What I Don't Know: What you need to know about Thunderbolt Computers | MacUser | Macworld


This article (via Daringfireball.net) does a good job of introducing people to the basics of Thunderbolt, the Apple-adopted, Intel-developed 10Gbps daisy-chain-architecture super-fast bus. But I have one big, hairy question that I’d like to see addressed before I jump whole-hog onto the bandwagon here.

What about hubs? Because without them, the daisy-chain architecture is just as hobbled as FireWire’s is.

The subject of hubs was mentioned in the comments on the article, but nobody has provided an answer to this question as I write this. If I get one port on my machine and I have to plug into it all of my peripherals and they are daisy-chained, what happens if I want to take a device out of the middle? As it stands now, I lose my video, which has to be downstream of that device—for the time being, anyway—and any downstream hard drives just got dismounted in a not-so-nice way.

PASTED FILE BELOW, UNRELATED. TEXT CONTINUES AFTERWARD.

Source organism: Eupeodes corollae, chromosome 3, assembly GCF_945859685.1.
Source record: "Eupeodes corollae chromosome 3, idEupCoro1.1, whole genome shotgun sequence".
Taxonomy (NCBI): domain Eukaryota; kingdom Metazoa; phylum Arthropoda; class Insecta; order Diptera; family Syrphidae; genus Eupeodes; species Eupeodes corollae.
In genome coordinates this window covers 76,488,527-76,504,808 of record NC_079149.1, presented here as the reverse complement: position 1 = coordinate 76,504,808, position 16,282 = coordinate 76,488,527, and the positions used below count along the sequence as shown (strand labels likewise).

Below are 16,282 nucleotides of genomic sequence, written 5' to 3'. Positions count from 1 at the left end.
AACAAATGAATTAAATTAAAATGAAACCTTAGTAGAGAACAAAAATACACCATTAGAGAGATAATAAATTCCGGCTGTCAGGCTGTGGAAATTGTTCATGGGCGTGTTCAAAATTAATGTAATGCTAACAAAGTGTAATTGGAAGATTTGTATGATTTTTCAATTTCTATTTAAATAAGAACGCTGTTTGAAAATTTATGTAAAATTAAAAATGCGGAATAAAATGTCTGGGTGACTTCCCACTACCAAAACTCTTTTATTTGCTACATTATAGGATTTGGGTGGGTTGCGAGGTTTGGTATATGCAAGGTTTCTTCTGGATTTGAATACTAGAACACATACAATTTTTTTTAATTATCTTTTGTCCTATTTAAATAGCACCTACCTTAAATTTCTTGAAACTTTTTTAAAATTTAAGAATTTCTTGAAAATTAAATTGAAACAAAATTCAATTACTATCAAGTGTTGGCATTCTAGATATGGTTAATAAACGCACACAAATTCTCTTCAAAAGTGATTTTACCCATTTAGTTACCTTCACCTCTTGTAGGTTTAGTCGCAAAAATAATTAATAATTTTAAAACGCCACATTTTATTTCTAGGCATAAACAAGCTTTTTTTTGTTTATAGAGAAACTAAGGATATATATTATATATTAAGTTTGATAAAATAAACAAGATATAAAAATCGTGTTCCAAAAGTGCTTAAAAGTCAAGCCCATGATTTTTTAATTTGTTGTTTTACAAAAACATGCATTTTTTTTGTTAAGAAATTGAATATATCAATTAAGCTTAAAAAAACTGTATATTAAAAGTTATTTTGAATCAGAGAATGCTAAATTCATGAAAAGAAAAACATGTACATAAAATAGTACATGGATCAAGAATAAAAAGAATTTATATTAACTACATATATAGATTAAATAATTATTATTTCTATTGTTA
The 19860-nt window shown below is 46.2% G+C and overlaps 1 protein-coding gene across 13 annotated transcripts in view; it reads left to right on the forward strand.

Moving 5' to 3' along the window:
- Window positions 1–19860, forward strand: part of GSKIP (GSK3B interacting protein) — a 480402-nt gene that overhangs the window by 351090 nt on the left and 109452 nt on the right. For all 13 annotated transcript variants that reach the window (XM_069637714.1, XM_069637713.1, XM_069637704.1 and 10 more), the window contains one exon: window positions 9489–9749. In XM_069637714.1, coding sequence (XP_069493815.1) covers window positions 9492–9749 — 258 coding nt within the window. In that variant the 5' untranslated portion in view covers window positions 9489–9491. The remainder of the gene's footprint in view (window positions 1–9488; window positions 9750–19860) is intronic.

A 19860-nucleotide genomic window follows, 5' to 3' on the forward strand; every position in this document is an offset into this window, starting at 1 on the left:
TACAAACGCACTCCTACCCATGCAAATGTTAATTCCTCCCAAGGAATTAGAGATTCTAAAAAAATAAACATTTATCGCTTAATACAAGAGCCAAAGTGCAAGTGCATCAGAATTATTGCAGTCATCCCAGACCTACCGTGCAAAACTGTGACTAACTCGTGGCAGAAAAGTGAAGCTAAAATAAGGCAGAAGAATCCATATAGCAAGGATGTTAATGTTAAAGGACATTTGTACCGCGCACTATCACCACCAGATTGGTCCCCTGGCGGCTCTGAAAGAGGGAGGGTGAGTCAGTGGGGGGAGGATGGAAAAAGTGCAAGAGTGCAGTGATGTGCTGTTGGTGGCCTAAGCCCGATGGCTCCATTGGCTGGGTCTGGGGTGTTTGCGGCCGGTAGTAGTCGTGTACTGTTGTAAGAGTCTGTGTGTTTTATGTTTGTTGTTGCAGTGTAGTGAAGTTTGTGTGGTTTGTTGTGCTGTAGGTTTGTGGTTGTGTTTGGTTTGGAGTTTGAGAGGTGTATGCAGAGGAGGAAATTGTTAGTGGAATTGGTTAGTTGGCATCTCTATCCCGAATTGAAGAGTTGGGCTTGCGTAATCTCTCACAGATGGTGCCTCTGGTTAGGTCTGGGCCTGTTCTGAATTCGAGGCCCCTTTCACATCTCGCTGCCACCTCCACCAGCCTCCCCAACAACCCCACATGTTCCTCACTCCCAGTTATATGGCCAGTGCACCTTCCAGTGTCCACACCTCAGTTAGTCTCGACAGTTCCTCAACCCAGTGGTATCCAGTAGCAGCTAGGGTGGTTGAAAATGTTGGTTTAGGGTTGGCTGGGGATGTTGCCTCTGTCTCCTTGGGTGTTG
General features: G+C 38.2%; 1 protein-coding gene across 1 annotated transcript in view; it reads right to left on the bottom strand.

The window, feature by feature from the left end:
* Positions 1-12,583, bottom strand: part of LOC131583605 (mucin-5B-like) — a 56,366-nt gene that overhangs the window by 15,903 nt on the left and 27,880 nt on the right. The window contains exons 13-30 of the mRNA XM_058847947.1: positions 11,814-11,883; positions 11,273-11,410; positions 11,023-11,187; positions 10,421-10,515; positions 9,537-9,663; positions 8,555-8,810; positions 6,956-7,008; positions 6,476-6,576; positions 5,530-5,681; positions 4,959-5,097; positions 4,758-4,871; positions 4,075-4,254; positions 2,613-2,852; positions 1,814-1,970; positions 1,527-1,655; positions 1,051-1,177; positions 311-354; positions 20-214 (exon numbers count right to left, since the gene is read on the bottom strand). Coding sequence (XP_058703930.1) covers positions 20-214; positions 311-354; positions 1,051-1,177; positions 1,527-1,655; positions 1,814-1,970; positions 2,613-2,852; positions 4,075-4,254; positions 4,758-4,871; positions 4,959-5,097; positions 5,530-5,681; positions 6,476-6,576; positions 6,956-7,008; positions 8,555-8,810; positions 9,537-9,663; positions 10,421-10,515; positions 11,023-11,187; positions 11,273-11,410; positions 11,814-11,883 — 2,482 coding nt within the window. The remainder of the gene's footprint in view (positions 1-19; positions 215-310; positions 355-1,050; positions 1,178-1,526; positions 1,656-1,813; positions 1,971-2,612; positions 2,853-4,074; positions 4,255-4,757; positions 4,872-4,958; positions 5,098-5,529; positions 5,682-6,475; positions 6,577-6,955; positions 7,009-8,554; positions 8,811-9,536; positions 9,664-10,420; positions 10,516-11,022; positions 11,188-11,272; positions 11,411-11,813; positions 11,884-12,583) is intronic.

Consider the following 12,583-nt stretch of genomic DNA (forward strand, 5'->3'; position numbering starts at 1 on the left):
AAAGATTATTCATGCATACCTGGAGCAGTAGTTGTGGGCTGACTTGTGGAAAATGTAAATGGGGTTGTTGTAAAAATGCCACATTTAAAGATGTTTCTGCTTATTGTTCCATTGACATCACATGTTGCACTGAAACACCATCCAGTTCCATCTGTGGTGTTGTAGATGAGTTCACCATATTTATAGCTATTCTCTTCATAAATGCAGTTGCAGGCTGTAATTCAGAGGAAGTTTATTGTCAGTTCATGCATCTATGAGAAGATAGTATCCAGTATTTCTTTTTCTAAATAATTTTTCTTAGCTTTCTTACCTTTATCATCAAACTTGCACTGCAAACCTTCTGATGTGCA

And if Nikon is really introducing a Thunderbolt-based DSLR, where do I plug it in? If my monitor doesn’t have a pass-through Thunderbolt port, then the camera has to have two ports on it (unlikely—they are small, but not that small), and I have to disconnect my chain and add a cable to insert the camera. Ick.

Finally, what if one of the devices in my chain goes tango uniform? Does it take down everybody downstream or, worse yet, upstream, too? I have somewhat-old FireWire drives that have the ability to cause my XServe to go kerplooey! (requiring a cold restart) when they decide to go out for lunch without permission. Though USB is slower, it never, ever did that, so those drives sit on USB these days. (They are for backups, not serving, so I don’t notice the performance hit, but am glad for the reliability.)

Don’t get me wrong: I like the underlying technology which, essentially, externalizes the PCIe bus, which is a really cool thing. But I gotta’ see how this works in real life before I say it’s not “very, very frightening.”

(OK, a little hyperbole there just for the sake of the lyrical reference.)

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